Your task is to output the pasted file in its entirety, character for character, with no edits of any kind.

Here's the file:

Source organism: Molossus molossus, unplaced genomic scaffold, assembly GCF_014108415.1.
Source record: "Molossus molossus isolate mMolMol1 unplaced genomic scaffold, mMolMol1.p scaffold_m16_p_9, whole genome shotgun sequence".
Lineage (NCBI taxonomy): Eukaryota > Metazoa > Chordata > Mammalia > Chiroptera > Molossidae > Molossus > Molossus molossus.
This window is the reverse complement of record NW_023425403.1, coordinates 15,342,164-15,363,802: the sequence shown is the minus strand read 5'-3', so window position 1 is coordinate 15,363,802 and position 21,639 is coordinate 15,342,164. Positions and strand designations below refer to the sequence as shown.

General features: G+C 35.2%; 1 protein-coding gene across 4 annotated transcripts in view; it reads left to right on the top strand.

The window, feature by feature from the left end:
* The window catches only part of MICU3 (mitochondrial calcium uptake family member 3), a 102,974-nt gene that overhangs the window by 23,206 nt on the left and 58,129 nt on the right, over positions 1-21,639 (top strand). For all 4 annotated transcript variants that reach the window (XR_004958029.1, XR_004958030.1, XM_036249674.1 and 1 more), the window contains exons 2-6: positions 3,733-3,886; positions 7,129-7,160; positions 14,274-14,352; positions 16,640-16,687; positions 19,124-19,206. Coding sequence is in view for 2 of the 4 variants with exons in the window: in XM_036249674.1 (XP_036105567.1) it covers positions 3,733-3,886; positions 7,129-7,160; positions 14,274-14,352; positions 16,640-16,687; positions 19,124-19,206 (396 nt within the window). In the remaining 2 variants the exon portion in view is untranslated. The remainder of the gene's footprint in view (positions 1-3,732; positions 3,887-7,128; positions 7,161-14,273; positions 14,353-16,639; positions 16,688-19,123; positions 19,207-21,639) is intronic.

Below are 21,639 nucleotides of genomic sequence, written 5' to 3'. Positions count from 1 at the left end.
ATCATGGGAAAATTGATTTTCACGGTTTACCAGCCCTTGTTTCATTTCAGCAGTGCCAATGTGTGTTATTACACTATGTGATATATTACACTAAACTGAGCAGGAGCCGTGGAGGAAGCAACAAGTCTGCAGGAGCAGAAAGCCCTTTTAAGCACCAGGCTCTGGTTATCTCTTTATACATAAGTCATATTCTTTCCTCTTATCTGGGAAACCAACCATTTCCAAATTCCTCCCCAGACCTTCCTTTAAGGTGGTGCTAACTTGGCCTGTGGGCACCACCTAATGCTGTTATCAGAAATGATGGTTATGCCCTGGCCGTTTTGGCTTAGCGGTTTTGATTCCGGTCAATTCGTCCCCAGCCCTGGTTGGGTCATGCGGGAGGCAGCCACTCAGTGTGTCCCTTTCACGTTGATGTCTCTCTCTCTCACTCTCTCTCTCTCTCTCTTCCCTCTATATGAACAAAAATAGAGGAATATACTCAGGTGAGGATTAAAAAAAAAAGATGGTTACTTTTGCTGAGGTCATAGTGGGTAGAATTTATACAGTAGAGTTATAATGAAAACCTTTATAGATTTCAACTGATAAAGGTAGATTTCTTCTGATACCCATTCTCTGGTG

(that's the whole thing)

Source organism: Molossus molossus, unplaced genomic scaffold, assembly GCF_014108415.1.
Source record: "Molossus molossus isolate mMolMol1 unplaced genomic scaffold, mMolMol1.p scaffold_m16_p_9, whole genome shotgun sequence".
Lineage (NCBI taxonomy): Eukaryota > Metazoa > Chordata > Mammalia > Chiroptera > Molossidae > Molossus > Molossus molossus.
This window is the reverse complement of record NW_023425403.1, coordinates 15,342,164-15,363,802: the sequence shown is the minus strand read 5'-3', so window position 1 is coordinate 15,363,802 and position 21,639 is coordinate 15,342,164. Positions and strand designations below refer to the sequence as shown.

General features: G+C 35.2%; 1 protein-coding gene across 4 annotated transcripts in view; it reads left to right on the top strand.

The window, feature by feature from the left end:
* The window catches only part of MICU3 (mitochondrial calcium uptake family member 3), a 102,974-nt gene that overhangs the window by 23,206 nt on the left and 58,129 nt on the right, over positions 1-21,639 (top strand). For all 4 annotated transcript variants that reach the window (XR_004958029.1, XR_004958030.1, XM_036249674.1 and 1 more), the window contains exons 2-6: positions 3,733-3,886; positions 7,129-7,160; positions 14,274-14,352; positions 16,640-16,687; positions 19,124-19,206. Coding sequence is in view for 2 of the 4 variants with exons in the window: in XM_036249674.1 (XP_036105567.1) it covers positions 3,733-3,886; positions 7,129-7,160; positions 14,274-14,352; positions 16,640-16,687; positions 19,124-19,206 (396 nt within the window). In the remaining 2 variants the exon portion in view is untranslated. The remainder of the gene's footprint in view (positions 1-3,732; positions 3,887-7,128; positions 7,161-14,273; positions 14,353-16,639; positions 16,688-19,123; positions 19,207-21,639) is intronic.

Below are 21,639 nucleotides of genomic sequence, written 5' to 3'. Positions count from 1 at the left end.
ATCATGGGAAAATTGATTTTCACGGTTTACCAGCCCTTGTTTCATTTCAGCAGTGCCAATGTGTGTTATTACACTATGTGATATATTACACTAAACTGAGCAGGAGCCGTGGAGGAAGCAACAAGTCTGCAGGAGCAGAAAGCCCTTTTAAGCACCAGGCTCTGGTTATCTCTTTATACATAAGTCATATTCTTTCCTCTTATCTGGGAAACCAACCATTTCCAAATTCCTCCCCAGACCTTCCTTTAAGGTGGTGCTAACTTGGCCTGTGGGCACCACCTAATGCTGTTATCAGAAATGATGGTTATGCCCTGGCCGTTTTGGCTTAGCGGTTTTGATTCCGGTCAATTCGTCCCCAGCCCTGGTTGGGTCATGCGGGAGGCAGCCACTCAGTGTGTCCCTTTCACGTTGATGTCTCTCTCTCTCACTCTCTCTCTCTCTCTCTTCCCTCTATATGAACAAAAATAGAGGAATATACTCAGGTGAGGATTAAAAAAAAAAGATGGTTACTTTTGCTGAGGTCATAGTGGGTAGAATTTATACAGTAGAGTTATAATGAAAACCTTTATAGATTTCAACTGATAAAGGTAGATTTCTTCTGATACCCATTCTCTGGTG